Chatham County Superior Court Judge John E. Morse Jr. had sided with Assistant District Attorney Matt Breedon’s noting that Pinckney danger to the community.
So – that should have been that, and rightly so. An accused murderer of a pre-teen boy that had his life taken while at a funeral will have to wait for his day in court while inside of jail.
However, earlier in September of this year, Pinckney (now 18) was granted bond, according to the Chatham County Sheriff’s Office.
Pinckney is now free to go about while wearing an ankle monitor. The family of the murder victim are justifiably devastated that Pinckney has been afforded bond.
Alisha Cooksey, the mother of the slain boy, says she’s ready to move on with the trial – which has not started as of yet:
“We’re just waiting for a trial date. We’re ready to go, and we’re just waiting on the date. I’m ready for this chapter to be closed.”
BREAKING: Savannah Police charge Deion Micah Pinckney, 15, with murder in the shooting death of 12-year-old John Cooksey Jr. @WSAV
— Darius Johnson (@DariusJohnsonTV) February 6, 2018
Chatham County Superior Court Judge Louisa Abbot was the one behind granting the bond for Pinckney, which was set at $10,000.
The prosecution reasonably objected to the motion to grant bond during the hearing, but it was a failed attempt.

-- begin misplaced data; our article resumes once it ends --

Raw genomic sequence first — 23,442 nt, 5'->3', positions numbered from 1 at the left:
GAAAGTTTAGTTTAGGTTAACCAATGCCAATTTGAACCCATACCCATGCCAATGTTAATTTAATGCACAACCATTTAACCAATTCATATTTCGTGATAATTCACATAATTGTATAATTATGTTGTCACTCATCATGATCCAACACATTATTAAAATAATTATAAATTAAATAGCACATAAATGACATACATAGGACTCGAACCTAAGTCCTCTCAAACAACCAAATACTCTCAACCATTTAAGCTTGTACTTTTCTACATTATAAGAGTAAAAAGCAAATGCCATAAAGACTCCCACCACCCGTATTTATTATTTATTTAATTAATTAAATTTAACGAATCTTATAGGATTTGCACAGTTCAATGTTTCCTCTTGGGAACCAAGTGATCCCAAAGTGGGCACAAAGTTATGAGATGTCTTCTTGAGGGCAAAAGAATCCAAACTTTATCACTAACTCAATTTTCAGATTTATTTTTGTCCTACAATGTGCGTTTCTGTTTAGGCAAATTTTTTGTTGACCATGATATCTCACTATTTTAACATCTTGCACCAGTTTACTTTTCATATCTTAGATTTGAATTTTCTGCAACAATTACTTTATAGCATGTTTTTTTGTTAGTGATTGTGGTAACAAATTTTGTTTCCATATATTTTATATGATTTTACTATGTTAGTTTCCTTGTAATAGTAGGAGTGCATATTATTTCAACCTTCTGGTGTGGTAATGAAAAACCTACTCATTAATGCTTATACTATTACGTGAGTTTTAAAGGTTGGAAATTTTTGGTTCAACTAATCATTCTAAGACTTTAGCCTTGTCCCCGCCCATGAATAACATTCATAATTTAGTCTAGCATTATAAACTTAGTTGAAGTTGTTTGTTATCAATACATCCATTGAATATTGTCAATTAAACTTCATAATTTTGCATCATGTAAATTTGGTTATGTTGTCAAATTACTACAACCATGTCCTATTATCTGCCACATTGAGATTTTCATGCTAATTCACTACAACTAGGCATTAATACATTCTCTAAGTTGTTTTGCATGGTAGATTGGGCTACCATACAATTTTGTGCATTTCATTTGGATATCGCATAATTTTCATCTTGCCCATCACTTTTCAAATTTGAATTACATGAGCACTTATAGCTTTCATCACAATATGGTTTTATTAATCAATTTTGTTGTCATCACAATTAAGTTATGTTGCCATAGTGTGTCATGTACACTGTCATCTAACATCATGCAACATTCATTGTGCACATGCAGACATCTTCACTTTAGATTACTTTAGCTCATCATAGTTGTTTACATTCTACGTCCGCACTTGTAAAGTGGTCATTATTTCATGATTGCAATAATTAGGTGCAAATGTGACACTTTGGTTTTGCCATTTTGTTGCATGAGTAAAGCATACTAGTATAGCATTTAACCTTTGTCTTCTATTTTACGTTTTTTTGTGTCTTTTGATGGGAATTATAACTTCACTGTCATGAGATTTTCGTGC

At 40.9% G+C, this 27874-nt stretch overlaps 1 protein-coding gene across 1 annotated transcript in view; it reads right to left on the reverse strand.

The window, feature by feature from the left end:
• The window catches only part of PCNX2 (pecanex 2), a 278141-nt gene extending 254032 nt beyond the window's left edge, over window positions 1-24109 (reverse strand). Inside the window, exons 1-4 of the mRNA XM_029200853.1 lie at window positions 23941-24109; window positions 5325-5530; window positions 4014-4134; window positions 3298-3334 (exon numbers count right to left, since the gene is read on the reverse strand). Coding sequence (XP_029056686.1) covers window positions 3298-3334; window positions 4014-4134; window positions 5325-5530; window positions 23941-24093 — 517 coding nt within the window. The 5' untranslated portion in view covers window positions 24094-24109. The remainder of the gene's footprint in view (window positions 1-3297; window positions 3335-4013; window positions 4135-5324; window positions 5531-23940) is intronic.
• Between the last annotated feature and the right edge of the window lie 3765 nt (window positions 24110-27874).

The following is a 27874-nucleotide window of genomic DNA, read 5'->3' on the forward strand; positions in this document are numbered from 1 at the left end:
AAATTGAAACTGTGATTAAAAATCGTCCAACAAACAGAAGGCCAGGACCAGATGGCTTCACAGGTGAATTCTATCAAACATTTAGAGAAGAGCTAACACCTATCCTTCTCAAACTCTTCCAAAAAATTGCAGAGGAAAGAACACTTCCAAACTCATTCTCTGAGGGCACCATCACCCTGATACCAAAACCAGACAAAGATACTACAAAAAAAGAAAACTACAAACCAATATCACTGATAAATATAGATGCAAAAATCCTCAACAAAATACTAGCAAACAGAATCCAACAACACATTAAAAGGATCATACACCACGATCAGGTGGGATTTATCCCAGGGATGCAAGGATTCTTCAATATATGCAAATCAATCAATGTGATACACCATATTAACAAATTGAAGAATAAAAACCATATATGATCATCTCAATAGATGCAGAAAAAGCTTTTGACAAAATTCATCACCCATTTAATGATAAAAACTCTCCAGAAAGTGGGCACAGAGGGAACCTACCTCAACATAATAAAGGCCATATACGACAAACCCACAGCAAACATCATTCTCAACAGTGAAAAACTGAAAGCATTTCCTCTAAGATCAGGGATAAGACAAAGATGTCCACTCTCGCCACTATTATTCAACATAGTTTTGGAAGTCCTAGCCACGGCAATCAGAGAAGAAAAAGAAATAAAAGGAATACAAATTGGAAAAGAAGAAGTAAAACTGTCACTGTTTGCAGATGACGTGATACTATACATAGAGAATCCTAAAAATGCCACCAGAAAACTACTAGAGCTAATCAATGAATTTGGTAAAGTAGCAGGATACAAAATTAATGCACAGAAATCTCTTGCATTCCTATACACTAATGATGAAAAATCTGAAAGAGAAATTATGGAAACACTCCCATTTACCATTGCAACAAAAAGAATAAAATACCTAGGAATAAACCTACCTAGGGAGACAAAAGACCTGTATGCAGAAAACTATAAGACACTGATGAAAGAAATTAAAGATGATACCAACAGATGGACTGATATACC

Chatham County District Attorney Meg Heap spoke about the frustration associated with the granted bond:
“We were objecting because we had a 12-year-old who…that has been alleged to be murdered.”
The family of the victim was also against Pinckney being afforded bond, especially considering that he was ordered to be held years earlier.
Heap stated that the nature of the crime was the rationale for the prosecution objecting to bond being granted:
“This was a very heinous crime so we usually object. And if we don’t object, we’ve spoken to the victim and there is a very specific reason why we would not. In this case, we did object.”
However, Heap explained that whenever a bond hearing is scheduled, there’s hardly ever a slam-dunk instance that a defendant will be held without bond – even in cases involving murder:
“I would think it’s case specific , the judge has to hear the evidence… what we put up… and what the defense puts up and they have to make the decision.”
Considering that the case is headed to trial at some point, Heap couldn’t get into specifics about what it was that the defense brought forth to give the judge reason to consider bond – and such a low bond amount as well considering this is a murder case.
But what exact evidence could be introduced that would make a judge consider affording bond for such a slaying?
Outside of perhaps exculpatory evidence or some extreme mitigating circumstances – aside from the defendant’s age during the time of the crime – there’s not a lot of good reasoning to afford bond to accused murderers.
Furthermore, we’re dealing with a case where the victim hadn’t even reached their teen years and the accused was slightly over two years from being a legal adult.
To make matters all the more heinous – the alleged murderer was illegally carrying a firearm while at a funeral.
There’s something seriously awry with the bond being afforded in this case.